Metropolitan Police Commissioner Cressida Dick has said she believes her image of being “a bit different” has encouraged young people from different backgrounds to consider applying to the force.
In 2017, Ms Dick became the first woman to hold the most senior post in British policing, and she is also openly gay.
Appearing on BBC Radio 4’s Desert Island Discs, she said: “The fact that I am seen as a bit different in some respects I realise on some occasions makes young people think ‘I could have a go’ or ‘I might try, I feel different but I might try’.”
However, her sexuality is “one of the least interesting things” about her, Ms Dick said, adding: “I happen to love Helen, she’s my partner, on we go.”
Ms Dick said she wanted to see an increase in the number of female police officers, adding: “In the long term, in order for us to have the best of the best, I would like it to be 50/50.”
This is unlikely to be achieved during her leadership of the force, she said.
In the interview with presenter Lauren Laverne, Ms Dick also discussed starting out in the police force after a spell working in a fish and chip shop run by a man who kept a baseball bat behind the counter.
At the age of 23 she became a police officer in Soho in London’s West End, dealing with the area’s notorious sex trade and nightlife.
She said: “I loved the idea that at three or four in the morning it was just me there.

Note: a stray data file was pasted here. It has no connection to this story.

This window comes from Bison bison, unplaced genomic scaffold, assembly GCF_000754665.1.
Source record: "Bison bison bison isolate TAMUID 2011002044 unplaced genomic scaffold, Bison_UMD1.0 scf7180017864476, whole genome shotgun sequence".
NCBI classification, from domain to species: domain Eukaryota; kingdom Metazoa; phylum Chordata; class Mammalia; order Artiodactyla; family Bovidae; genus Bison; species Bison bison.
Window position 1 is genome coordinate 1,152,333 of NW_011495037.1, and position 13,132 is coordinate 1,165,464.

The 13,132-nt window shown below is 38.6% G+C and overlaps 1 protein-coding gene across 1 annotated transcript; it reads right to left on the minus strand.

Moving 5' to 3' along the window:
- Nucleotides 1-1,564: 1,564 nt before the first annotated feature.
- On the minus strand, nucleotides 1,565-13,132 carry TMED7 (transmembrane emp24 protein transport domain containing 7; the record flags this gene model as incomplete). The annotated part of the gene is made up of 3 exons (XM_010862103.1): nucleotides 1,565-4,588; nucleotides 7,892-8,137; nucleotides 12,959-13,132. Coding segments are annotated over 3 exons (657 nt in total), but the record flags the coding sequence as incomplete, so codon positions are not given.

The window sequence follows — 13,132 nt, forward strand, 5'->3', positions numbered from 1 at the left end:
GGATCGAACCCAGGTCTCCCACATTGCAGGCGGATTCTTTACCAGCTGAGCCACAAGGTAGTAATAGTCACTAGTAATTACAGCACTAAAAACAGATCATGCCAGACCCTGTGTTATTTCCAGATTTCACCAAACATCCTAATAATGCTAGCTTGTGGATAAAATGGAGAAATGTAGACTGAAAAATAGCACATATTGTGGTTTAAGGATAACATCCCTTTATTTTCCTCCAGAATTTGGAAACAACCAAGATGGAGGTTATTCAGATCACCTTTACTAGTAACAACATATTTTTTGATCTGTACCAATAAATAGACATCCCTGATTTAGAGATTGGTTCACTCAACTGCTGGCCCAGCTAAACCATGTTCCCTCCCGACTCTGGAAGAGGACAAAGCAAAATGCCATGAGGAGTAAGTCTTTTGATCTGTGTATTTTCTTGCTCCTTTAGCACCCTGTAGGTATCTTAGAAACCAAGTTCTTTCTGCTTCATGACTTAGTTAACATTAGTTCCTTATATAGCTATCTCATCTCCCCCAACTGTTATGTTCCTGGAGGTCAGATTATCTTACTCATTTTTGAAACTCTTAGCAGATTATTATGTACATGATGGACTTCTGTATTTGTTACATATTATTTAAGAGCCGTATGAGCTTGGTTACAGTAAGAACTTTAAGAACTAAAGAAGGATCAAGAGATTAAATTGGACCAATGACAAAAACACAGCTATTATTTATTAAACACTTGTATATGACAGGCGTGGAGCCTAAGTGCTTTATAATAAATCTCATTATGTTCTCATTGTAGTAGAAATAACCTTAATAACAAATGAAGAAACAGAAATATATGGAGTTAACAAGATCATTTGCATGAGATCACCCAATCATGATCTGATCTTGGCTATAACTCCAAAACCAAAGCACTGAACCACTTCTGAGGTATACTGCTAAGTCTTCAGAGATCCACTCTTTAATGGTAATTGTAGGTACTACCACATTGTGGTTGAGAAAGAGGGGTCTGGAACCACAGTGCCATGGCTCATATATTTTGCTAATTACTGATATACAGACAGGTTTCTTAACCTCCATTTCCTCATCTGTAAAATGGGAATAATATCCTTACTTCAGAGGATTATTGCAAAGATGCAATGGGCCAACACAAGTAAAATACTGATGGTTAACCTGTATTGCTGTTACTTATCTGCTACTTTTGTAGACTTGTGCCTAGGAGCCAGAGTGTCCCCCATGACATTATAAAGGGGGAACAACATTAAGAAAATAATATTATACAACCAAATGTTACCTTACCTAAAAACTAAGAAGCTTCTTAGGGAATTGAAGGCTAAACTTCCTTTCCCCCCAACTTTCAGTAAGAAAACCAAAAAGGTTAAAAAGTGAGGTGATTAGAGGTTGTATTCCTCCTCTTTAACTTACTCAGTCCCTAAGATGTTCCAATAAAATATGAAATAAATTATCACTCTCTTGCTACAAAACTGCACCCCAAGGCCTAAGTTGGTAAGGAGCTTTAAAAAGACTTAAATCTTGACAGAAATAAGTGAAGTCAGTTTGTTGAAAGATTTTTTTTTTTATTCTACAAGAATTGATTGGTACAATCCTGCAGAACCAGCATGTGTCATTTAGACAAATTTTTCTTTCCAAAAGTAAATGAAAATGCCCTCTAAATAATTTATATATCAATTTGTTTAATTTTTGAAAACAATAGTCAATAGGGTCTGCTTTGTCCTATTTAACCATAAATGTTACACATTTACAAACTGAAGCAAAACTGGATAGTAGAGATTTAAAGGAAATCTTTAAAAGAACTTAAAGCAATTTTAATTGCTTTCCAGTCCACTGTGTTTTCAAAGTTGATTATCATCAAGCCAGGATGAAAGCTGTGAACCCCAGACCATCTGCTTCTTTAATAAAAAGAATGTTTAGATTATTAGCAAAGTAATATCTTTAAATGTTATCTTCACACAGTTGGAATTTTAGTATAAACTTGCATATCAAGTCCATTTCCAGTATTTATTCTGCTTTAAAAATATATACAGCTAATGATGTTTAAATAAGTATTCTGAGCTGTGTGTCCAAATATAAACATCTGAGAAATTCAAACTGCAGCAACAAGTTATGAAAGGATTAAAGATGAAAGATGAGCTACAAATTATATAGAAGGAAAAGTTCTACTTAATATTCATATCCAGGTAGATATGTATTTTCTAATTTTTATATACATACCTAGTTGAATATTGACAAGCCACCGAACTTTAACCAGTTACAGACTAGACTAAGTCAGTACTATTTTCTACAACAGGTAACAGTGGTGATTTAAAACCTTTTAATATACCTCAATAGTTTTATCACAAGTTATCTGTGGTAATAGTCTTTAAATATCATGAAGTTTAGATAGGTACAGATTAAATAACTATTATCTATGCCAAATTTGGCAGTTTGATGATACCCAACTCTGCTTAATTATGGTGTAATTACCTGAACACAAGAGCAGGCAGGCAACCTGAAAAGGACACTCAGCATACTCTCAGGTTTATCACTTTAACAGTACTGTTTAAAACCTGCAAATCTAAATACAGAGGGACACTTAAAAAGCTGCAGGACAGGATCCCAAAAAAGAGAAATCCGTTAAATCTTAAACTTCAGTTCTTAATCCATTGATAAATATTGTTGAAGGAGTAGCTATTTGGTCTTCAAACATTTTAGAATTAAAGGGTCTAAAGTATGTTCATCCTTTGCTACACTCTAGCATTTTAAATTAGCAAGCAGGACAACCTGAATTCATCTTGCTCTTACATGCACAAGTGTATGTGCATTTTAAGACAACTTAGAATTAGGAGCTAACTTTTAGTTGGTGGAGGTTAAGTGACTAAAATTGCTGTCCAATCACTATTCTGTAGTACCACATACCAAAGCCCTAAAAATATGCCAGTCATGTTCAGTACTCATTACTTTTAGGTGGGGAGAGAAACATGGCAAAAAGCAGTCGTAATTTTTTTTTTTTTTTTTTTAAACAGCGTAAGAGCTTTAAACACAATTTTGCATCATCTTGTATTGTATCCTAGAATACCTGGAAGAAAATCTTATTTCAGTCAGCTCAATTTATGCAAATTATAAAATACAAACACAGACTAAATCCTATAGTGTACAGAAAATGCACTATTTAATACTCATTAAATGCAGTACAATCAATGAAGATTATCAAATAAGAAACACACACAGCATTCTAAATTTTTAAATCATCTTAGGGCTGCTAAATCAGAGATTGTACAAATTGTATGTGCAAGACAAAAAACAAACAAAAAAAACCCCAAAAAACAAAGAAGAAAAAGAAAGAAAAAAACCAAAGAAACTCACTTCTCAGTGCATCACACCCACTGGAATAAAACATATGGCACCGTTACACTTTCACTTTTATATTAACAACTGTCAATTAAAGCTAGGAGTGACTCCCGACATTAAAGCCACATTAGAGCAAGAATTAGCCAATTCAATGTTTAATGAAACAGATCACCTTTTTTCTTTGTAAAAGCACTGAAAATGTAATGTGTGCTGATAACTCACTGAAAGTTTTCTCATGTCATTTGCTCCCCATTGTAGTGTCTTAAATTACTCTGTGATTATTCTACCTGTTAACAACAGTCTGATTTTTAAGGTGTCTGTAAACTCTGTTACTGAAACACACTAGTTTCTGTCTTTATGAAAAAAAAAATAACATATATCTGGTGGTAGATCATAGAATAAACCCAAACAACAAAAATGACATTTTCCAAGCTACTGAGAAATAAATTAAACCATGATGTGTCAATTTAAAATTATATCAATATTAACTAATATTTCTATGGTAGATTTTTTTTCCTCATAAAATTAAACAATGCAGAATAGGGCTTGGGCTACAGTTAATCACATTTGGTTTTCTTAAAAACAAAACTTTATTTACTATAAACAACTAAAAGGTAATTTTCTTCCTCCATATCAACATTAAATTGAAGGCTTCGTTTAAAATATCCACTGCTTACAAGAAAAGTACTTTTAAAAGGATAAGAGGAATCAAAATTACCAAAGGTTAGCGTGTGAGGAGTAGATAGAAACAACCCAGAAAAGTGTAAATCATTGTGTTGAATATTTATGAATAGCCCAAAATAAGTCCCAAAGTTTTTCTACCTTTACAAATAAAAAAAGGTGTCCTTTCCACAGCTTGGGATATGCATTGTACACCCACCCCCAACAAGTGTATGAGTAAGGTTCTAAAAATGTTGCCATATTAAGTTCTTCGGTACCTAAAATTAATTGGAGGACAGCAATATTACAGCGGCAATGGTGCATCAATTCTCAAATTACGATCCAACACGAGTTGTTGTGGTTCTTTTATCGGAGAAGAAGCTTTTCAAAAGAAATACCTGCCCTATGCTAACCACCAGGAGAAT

“That is the great thing about policing, you do have a lot of responsibility very early and you have got to make decisions, sometimes life and death decisions, very quickly and there is something about putting a uniform on and thinking ‘people are looking to me to make decisions and to look after them’ that makes you feel capable.”
Ms Dick also discussed her role in the death of a Brazilian man who was wrongly shot dead by police marksmen on board an Underground train at Stockwell station, south London, in 2005.
Electrician Jean Charles de Menezes was shot seven times by firearms officers.
She came under scrutiny when she was in charge of the operation that led to his death, but was later absolved of any blame by a jury.
She described it as an “awful time”, adding: “I think about it quite often.”
“I wish, wish, wish it hadn’t happened, of course, but if anything it has made me a better leader, a better police officer and it has made me more resilient,” Ms Dick said.
She picked tracks including In Private by Dusty Springfield, Me And Bobby McGee by Kris Kristofferson and hymn Lord Of All Hopefulness to take to the desert island with her.
The book she would take with her is the complete works of novelist and poet Thomas Hardy, and her luxury item would be soap.
Ms Dick said: “Scent is very important to me but it is the case that my colleagues think it is hilarious that I simply cannot smell, ever, the smell of cannabis.”
The show will air on BBC Radio 4 on Sunday at 11:15am, and will also be available on the BBC Sounds app.